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Montana Cans LOOKBOOK 2022

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Montana Cans LOOKBOOK 2022 Edition #7 It's that time again to welcome the release of the Montana Cans Lookbook 2022 edition #7. There is no rewind button on life, making it all the more important to reflect on the year that was, and the things that happened during that period. The Montana-Cans Lookbook does just that and reflects on some of the highlights from the year prior. A moment to reflect on those things that may not have received as much shine as they deserved while being "in the moment". The 2021/2022 period was a particularly unique period not only for Montana Cans but for the world as a whole. Mankind arrived at what we hope is the end of the Coronavirus pandemic, there was turbulence in many regions, and the global population started to come to terms with the new financial challenges of life. But apart from increasing prices and challenging health/social situations, there were also many positive moments that brought innovation, fun, color, and creativity back into our lives. The Montana Cans collaborations continued with our many partners, artistic friends, and organizations within the creative world, including a vast array of amazing limited-edition cans, cool collectible products, and new innovations that make painting and creating even more enjoyable than before. Countless brave event organizers pushed forward with their dreams and their world-class events, with Montana Cans as partners on board regardless of the social and political hurdles put in place in the name of health and safety. And off the radar, the global graffiti community kept on creating and pushing our culture forward despite the challenges put in place around them. Regardless of where you were in 2021/2022, steel, bricks, canvas, furniture, and even clothing all got a special creative touch that Montana Cans was proud to be part of. With this in mind, we present to you the Montana-Cans Lookbook 2022 Edition #7 for your enjoyment. Available here digitally and in limited amounts in print at selected Montana Cans partners and resellers.

cap twice. Maybe it’s

cap twice. Maybe it’s me rejecting it because I can’t really participate the way I used to. Perhaps that’s my wrath as an old Graffiti writer, you know? Haha. MC So, would you consider graffiti still a fragment of your personality? It sounds like, by your definition, graffiti has to be illegal. Are you doing something different now? CM Well, I am always tipping my hat to graffiti, and I still have a significant role in NYC with my crew wreaking havoc on its walls. I am an ambassador of this culture, and I take that very seriously. It would be fun to go out at night, get that adrenaline and then drive around and look at your stuff. I love that; it’s so fun. Real graffiti to me is illegal, and that’s what I’m a real fan of. ↑ Who said outlines need to be black? Sometimes, a nice pastel palette can do the job. ↓ Memorial portrait on a storefront. I’m in this business realm where I deal with people who would never paint graffiti MC Isn’t that argument more or less an external attribution? Obviously, circumstances create different parameters for painting. CM Apparently, the audience senses a throwback when they see my stuff. Responses are often, “Oh, I remember when I was a kid, I used to see that everywhere.” But is it graffiti? No. Not if I’m standing out there, on a ladder, two o’clock in the afternoon with an assistant. 46 Artist in focus / Interview CLAWMONEY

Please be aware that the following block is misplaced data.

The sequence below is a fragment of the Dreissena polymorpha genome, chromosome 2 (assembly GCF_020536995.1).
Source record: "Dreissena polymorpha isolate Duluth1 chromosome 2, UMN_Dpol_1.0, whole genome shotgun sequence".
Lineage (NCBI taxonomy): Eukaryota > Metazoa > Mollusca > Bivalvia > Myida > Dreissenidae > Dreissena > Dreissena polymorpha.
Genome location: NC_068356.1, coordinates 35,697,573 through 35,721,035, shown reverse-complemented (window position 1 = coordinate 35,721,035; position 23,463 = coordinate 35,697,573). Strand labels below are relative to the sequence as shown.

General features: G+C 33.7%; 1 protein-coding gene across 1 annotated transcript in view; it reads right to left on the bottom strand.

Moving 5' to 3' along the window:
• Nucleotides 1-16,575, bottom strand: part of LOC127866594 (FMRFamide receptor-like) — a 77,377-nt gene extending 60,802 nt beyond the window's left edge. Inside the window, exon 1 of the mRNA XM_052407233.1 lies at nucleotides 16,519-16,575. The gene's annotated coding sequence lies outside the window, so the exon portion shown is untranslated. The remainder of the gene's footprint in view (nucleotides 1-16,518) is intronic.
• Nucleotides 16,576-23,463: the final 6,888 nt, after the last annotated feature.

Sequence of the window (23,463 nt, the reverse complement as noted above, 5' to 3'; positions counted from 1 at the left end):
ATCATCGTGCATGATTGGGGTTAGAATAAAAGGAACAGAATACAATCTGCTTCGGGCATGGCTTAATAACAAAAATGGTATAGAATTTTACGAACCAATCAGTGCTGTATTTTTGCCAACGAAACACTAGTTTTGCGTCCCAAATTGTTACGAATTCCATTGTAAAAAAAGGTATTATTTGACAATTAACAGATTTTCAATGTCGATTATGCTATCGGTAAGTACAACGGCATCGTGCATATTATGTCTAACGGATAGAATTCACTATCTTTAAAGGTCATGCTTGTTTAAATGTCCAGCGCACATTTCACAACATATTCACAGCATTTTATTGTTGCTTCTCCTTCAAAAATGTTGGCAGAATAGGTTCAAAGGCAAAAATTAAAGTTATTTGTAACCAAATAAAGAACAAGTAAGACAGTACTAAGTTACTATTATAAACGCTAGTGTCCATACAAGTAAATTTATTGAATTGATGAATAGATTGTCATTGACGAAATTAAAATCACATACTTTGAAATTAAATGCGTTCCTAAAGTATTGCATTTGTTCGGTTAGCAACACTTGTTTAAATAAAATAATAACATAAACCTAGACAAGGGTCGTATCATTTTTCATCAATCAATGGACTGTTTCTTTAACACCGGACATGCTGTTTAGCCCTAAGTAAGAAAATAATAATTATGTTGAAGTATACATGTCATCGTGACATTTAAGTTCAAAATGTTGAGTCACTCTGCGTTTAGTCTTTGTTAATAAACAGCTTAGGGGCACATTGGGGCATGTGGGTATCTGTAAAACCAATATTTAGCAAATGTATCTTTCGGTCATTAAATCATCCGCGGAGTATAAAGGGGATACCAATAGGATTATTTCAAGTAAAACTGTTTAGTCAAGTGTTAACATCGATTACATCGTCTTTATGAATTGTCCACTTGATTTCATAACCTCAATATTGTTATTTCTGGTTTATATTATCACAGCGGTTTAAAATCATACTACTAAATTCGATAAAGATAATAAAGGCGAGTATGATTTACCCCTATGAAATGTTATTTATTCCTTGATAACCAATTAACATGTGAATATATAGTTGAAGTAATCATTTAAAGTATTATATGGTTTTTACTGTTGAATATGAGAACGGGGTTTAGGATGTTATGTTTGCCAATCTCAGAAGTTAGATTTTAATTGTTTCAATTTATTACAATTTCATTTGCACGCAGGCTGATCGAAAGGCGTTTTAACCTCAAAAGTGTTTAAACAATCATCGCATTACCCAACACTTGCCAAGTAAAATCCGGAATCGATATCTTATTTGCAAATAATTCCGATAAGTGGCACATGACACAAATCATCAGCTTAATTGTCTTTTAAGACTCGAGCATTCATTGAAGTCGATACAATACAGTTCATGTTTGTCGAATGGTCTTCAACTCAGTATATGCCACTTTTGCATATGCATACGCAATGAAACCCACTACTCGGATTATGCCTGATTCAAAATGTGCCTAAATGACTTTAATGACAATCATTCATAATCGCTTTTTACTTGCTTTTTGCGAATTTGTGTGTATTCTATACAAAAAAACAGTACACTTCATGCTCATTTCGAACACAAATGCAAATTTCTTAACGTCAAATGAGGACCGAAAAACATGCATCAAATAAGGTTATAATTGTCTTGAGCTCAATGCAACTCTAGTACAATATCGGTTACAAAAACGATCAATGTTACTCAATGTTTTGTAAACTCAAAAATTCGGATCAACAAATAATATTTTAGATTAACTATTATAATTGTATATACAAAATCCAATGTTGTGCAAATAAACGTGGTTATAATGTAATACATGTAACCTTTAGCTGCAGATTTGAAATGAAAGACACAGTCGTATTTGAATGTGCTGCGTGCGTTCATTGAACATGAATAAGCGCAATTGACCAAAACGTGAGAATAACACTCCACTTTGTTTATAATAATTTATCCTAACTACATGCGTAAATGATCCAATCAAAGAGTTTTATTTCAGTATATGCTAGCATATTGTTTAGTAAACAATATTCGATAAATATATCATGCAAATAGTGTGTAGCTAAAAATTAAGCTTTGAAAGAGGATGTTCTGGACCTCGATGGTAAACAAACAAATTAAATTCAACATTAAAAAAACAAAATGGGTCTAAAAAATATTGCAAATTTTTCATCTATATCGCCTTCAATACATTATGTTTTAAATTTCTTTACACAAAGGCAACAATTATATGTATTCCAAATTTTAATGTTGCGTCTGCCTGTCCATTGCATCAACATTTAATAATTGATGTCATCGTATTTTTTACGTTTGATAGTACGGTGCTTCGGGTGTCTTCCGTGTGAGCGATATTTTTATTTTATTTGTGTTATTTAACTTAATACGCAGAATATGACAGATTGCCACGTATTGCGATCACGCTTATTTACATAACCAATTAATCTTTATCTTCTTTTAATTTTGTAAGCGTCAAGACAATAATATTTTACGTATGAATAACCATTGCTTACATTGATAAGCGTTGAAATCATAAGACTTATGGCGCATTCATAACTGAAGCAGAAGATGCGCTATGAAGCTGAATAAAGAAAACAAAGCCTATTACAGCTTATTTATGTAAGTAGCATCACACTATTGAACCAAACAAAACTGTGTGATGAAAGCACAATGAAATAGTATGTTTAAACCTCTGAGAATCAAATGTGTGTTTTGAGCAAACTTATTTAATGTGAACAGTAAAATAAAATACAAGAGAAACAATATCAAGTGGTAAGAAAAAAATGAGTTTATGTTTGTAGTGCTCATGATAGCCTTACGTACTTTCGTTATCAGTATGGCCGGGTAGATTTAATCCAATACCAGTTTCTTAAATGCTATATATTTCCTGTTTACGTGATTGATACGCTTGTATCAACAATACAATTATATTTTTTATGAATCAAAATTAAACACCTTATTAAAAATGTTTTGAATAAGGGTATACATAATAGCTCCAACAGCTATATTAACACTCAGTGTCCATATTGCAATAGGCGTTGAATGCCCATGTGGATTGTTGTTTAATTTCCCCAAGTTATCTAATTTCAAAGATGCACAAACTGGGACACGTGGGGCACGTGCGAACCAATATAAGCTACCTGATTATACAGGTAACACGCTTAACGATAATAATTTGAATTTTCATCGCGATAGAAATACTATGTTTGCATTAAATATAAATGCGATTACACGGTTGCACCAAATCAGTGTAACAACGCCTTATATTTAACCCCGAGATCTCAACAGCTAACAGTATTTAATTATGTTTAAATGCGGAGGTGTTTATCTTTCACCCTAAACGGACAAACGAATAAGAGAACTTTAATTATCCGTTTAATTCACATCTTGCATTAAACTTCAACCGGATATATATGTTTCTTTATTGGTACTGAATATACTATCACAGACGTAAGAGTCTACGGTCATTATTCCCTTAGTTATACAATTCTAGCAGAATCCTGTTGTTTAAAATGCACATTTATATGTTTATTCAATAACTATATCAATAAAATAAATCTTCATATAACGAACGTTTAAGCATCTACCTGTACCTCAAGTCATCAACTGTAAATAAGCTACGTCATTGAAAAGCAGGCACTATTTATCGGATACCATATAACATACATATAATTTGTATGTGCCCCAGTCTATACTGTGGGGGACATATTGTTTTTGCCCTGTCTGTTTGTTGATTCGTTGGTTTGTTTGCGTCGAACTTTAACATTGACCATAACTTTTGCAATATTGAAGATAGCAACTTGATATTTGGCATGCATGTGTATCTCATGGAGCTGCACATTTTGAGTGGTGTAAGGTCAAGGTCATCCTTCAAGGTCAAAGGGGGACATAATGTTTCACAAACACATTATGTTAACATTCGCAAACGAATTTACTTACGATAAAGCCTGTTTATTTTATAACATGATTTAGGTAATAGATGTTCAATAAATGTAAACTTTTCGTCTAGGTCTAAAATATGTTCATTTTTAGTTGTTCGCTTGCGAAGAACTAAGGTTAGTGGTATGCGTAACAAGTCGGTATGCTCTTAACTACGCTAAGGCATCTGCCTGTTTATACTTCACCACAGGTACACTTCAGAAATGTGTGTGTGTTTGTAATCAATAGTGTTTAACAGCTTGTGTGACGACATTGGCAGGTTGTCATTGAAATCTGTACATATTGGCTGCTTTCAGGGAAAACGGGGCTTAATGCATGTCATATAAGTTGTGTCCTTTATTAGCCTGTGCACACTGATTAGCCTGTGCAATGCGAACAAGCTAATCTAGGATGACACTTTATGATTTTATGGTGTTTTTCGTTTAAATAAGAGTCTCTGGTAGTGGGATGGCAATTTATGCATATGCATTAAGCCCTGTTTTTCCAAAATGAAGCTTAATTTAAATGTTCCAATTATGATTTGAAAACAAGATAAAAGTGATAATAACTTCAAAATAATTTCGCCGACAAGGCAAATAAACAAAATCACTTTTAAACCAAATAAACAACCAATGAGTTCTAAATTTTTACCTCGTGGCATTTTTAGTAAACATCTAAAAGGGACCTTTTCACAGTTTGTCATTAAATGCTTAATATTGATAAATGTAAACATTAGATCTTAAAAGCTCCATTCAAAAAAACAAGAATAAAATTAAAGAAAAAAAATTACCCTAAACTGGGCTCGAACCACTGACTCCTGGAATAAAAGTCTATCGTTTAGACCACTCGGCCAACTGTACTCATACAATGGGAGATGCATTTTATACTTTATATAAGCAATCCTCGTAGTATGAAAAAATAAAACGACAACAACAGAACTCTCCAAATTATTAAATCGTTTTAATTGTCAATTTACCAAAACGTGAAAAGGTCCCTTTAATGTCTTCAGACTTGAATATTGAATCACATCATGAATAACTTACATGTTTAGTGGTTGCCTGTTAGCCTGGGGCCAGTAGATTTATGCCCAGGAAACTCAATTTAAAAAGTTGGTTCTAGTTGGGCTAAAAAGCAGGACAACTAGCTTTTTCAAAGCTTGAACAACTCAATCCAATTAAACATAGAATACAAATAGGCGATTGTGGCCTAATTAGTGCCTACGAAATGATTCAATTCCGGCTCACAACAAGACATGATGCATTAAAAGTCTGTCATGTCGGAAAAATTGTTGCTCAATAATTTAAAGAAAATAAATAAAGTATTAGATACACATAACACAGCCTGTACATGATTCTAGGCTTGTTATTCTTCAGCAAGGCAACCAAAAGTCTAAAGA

legal. I don’t think it’s right. MC Kind of a luxury you can afford to say no to these kinds of jobs. Where does this integrity come from? What’s your view on the scene as a New Yorker, being from the birthplace of the culture? ↑ Outlaws can wear crowns, too. ↘ That’s right! Miss 17 and Claw, an infamous duo in the streets of New York City. All street art comes from graffiti. Street art owes everything to graffiti, let’s face it. MC Sure. At what point did you recognize a transition into the art realm? CM Probably when Graffiti used to be sold in galleries from the 1980s on but for myself, officially when I was invited to Art Basel the first time, graffiti was dominating again in the early 2000s. Years later, I realized that street art had taken over the popularity in its vast expanses in murals in Miami. Graffiti brought everyone’s focus there. Then street art came, which was more illustrative. People shifted away from letters because it is an ask. When you are writing, you’re asking the audience to read something. In contrast, street art has a lot of illustrations and iconography that might be quickly processed. I think that’s one reason why street art dominates in Miami. Don’t get me wrong, I’m an art lover, and there’s a lot of skill involved. I have my role, but I’m always giving a big nod to graffiti — the mother of this mural culture. CM New York’s the best! Writers from here are the best: the mothers and fathers, the innovators, the architects. I hate to say it; in a way, it’s not true. Technically, European writers are some of the most advanced. But, New York makes you very aggressive as a person because you have to live here. So, of course, graffiti is the perfect sport for this type of competitiveness. There’s competition in business; there’s competition everywhere. This is the New York ethos. If I wasn’t from New York, I don’t know if I would be painting graffiti. Everybody from here used to write at some point in their childhood. It’s rooted within the youth culture. But it is universal. Let’s say you go upstate New York for a hike, and once you reach the top of the mountain, there are a million people who carved their names into the rock in 1896. Pointing at your mere existence is a very human experience.“I was here.” Spray painting your name on a fire hydrant is all the same thing. Often, street artists, would see graffiti on a wall and then wheat paste right on top of the work MC I think many writers hated street art due to a feeling of cultural appropriation. CM Often, street artists, would see graffiti on a wall and then wheat paste right on top of the work. Initially, they’d be like, Oh, this is a good wall. We can paint on it because nobody’s cleaned this up yet. They’re not respecting what’s on the wall, whereas Graffiti writers know the rules. You don’t just come in to take the space unless you are prepared to have some sort of battle. That’s a reason why a lot of the street art walls get capped immediately. And that’s why I often decline when people offer me to paint their storefronts. There’s already a big throw-up on there; I can’t go over that for a Artist in focus / Interview CLAWMONEY 47